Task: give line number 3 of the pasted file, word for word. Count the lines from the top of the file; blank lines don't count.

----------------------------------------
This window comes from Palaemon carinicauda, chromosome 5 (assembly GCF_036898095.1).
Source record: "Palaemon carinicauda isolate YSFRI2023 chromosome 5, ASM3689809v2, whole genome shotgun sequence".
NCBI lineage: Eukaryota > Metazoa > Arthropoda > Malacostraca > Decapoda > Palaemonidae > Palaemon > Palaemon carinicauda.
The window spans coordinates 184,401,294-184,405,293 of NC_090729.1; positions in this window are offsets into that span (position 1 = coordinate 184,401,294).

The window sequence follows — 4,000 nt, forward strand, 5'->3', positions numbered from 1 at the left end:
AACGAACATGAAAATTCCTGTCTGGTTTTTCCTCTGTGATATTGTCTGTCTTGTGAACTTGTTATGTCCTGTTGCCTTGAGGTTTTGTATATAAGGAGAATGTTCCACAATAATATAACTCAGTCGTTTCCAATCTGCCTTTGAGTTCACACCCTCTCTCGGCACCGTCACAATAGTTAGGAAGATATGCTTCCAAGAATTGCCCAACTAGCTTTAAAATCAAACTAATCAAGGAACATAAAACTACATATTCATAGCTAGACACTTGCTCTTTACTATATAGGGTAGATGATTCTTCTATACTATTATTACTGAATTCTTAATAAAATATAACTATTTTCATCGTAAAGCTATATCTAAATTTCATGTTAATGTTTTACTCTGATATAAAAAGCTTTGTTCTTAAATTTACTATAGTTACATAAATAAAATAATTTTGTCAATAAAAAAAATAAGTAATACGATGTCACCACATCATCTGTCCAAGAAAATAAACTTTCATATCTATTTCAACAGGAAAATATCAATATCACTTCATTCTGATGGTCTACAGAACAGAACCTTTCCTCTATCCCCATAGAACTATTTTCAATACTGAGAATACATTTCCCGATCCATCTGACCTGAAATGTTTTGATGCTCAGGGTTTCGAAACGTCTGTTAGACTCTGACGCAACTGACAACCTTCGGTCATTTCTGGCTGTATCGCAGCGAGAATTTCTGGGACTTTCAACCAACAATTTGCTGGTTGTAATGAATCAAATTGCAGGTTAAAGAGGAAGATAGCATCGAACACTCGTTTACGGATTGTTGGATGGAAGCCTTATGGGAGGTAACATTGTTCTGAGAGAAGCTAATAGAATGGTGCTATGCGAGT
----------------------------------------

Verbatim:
NCBI lineage: Eukaryota > Metazoa > Arthropoda > Malacostraca > Decapoda > Palaemonidae > Palaemon > Palaemon carinicauda.